Unexpected powers of Industrial Biotech!
This may sound like a stretch because examples of industrial biotechnology applications usually imply, well, industrial uses of IB. But the definition of industrial biotechnology allows for a wide range of applications due to the fact that it simply states that it uses microorganisms to generate (useful) products. Subsequently, a large range of examples exist where little bugs are used to produce goods – many of which may surprise you.
Alternative power sources have gained more and more momentum with the emergence of wind, solar and hydrothermal generation but less expected is power generation from bacteria. Start-up project plant-e illustrates how bacteria contained in the soil next to plant roots can light up cat’s eyes and other road-marking lighting, such as on roundabouts. Microbial fuel cells are promising candidates in the unusual power generation category because by using bacteria they can enable power production from … pee, or any other organic material for that matter.
Other promising newcomers in the industrial biotechnology field are microalgae. Solazyme is a company which built its business all around them to produce valuable algal oils. These unicellulars grow on any biomass, ranging from corn and corn stover to waste streams, and fermentation speeds up their oil-production by up to 80%. The outlets for these renewable oils are manifold; they can even serve as biobased dielectric insulating fluids for transformers and many other types of electrical equipment.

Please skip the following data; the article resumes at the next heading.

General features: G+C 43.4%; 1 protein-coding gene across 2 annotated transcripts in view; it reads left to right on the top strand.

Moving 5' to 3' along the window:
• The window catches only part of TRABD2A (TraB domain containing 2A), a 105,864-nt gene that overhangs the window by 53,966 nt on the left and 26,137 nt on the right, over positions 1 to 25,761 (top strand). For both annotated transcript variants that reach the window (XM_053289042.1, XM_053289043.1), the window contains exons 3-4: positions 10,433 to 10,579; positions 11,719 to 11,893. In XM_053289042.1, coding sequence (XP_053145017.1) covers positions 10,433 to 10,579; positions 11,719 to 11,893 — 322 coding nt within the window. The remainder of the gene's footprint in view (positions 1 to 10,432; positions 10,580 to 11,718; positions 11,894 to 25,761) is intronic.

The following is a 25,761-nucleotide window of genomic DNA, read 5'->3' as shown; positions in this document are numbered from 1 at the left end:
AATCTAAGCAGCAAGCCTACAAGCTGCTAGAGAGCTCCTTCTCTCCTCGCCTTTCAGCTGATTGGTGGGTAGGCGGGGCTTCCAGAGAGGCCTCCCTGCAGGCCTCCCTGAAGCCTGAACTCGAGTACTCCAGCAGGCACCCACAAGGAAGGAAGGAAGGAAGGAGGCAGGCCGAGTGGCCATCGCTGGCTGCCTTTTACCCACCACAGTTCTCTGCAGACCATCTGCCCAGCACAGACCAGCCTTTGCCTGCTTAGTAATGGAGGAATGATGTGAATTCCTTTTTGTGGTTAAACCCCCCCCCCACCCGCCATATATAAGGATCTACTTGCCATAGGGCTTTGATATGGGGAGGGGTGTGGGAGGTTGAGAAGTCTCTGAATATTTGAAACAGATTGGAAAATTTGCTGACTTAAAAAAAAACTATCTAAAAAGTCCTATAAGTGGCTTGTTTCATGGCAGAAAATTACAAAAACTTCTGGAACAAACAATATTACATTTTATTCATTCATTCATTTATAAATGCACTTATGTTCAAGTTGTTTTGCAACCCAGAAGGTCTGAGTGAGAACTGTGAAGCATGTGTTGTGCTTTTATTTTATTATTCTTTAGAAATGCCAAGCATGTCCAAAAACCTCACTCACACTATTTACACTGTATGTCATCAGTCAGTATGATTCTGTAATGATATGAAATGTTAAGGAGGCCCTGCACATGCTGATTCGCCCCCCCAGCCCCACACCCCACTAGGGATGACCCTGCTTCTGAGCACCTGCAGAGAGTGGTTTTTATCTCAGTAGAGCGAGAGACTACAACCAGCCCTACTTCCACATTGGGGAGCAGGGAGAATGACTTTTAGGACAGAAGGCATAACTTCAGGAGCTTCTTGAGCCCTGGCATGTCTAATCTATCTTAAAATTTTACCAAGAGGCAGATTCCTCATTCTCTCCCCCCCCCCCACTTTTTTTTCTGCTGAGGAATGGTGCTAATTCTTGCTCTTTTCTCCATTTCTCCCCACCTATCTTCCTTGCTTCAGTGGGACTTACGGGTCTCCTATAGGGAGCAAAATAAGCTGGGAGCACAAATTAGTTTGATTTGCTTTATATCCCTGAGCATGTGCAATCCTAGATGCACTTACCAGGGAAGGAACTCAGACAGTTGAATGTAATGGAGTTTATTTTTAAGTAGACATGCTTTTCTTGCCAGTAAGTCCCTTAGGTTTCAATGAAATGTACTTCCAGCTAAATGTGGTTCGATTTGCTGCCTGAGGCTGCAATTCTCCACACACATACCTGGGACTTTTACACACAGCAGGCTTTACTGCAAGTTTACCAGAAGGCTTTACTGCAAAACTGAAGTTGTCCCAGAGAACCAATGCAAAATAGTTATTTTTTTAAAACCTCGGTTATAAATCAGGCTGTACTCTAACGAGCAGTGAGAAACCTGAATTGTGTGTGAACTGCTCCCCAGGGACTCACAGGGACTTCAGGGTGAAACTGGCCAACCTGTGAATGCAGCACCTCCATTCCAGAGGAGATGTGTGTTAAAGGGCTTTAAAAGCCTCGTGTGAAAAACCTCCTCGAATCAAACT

But IB can go even further: scientists believe they can relieve your car’s shock absorbers by bringing an end to potholes thanks to a concrete blend which contains encapsulated bacteria. These are liberated when exposed to water and immediately produce limestone to fill up (road) cracks and avoid them developing into potholes. The possibilities are endless!